Book Review: Pedaling Revolution
Mapes’ book is best appreciated in contrast to its cinematic counterpart, Veer, a documentary claiming to cover all elements of bike culture. Unlike Veer, which never looks beyond Portland, Oregon, Mapes’ new book actually accomplishes its tagline.
Mapes, a Portland-based journalist, looks far beyond the subcultures of his city to other urban areas such as Davis, Chicago, Minneapolis, and New York. He even ventures overseas to European bicycle bastions Copenhagen and Amsterdam, where cyclists are ubiquitous. Mapes is a trained reporter but doesn’t let that stop him from participating in his own story; he actually rides a bike in each of the cities he visits. This strengthens his assertions and makes his research more accessible.
The book first runs through a history of the cycling movement in American cities, then includes chapters on Amsterdam, Davis, Portland, New York, with a smattering of other cities dropped in. The book covers bikes and safety, the health benefits of biking, and children on bikes.
Supporting his extensive research are interviews with an impressive array of cyclists and cycling advocates. Mapes manages to visit and document a daunting collection of cities and issues without losing sight of his central tenant: that cycling is a vital part of the future of healthy, livable American communities.
Bikes present an attractive solution to a number of urban problems, Mapes argues. “The bike offers a non-polluting, non-congesting, physically active form of transportation in a country, and in a world, that increasingly seems to need such options,” he explains.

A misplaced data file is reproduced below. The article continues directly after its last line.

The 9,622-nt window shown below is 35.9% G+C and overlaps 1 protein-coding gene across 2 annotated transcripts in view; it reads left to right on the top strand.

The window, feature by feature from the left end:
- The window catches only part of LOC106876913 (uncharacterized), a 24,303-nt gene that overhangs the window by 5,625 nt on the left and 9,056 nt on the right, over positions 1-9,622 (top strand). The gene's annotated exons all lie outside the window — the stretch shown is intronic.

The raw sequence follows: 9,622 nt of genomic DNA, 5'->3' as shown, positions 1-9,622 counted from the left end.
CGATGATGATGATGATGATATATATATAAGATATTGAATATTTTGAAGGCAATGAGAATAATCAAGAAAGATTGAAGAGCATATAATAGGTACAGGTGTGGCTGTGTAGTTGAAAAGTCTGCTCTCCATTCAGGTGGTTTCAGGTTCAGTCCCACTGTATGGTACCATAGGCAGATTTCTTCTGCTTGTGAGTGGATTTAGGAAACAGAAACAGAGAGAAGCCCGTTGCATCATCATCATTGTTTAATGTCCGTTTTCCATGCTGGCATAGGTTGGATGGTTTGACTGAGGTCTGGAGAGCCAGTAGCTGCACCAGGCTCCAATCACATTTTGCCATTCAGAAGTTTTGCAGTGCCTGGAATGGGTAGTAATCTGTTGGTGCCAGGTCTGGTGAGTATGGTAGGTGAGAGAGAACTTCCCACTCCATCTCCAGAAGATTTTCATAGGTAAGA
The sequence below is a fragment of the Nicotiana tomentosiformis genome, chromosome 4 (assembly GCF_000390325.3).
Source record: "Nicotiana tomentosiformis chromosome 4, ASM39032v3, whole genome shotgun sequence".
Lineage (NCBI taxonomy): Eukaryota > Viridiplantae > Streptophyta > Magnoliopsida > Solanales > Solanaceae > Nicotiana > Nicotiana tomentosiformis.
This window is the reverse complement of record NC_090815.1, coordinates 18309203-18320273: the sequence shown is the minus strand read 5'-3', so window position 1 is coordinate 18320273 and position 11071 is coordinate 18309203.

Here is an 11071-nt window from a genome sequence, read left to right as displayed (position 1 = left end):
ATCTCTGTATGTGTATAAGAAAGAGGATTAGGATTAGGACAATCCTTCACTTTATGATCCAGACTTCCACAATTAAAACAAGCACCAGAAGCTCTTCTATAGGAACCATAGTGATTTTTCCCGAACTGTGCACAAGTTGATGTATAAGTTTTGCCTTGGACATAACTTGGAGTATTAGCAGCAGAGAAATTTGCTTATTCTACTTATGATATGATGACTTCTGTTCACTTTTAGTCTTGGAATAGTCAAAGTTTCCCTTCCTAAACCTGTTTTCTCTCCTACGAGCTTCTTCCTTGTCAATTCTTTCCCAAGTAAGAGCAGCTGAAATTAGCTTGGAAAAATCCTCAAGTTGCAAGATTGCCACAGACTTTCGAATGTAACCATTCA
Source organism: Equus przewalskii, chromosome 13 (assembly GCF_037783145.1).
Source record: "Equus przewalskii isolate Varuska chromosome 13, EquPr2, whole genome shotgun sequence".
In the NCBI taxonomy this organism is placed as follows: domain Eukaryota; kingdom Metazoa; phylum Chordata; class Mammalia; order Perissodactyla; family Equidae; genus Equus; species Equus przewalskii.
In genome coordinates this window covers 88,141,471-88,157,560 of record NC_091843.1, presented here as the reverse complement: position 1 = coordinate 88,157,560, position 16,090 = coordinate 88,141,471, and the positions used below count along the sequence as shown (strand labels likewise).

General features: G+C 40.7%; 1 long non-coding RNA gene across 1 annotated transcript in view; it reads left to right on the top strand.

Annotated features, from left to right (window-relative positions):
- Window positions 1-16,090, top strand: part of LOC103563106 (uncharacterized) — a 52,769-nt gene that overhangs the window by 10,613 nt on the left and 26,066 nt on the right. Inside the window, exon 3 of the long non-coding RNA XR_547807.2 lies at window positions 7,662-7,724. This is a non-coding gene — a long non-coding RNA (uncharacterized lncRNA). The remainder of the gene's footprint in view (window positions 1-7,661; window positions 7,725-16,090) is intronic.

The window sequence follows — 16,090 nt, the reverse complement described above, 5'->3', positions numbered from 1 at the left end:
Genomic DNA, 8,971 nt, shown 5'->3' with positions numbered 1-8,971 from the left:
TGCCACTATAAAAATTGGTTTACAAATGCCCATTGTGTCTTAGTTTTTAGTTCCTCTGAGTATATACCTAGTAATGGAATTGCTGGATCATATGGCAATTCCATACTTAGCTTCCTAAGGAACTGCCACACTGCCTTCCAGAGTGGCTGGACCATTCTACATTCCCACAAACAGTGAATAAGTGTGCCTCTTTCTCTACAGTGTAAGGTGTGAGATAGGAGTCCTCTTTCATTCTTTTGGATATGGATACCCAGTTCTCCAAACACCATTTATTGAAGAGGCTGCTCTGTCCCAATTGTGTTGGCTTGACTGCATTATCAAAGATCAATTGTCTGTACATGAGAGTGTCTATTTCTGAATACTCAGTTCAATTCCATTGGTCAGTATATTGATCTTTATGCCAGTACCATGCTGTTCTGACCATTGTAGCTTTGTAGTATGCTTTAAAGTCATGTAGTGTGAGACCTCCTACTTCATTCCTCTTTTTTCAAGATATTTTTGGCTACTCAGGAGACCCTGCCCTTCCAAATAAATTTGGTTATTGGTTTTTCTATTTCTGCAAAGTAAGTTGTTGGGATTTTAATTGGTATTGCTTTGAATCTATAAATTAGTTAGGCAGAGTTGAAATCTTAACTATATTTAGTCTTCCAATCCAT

The heightened global competition for the world’s oil supplies has ended the era of cheap fuel that made our automobile dependency possible. Our increasingly sedentary lifestyle raises the specter of an obesity epidemic that could shorten the life span of the next generation. And we’re outstripping our ability to maintain and expand our network of roads and bridges….Pedaling Revolution
The Pedaling Revolution eventually proves that the movement towards bicycle-friendly streets goes beyond just cycling; it fits into the larger solution for smarter urban planning and more liveable cities. “Imagine fewer parking lots and more public plazas,” Mapes writes.
“Think of urban neighborhoods that have the walkable ambiance of an old European city, not wide streets and strip malls. Or maybe just the kind of street that is safe enough for kids to once again play in.”
My only criticism is that the book’s many unfamiliar terms would be easier to remember had Mapes included a glossary. Ultimately, though, Pedaling Revolution is the best source out there for understanding how and why cyclists are slowly accomplishing the unthinkable: wrestling American cities away from automobile drivers and changing the very landscape of our cities.
For more on the biking culture around the US, check out these articles: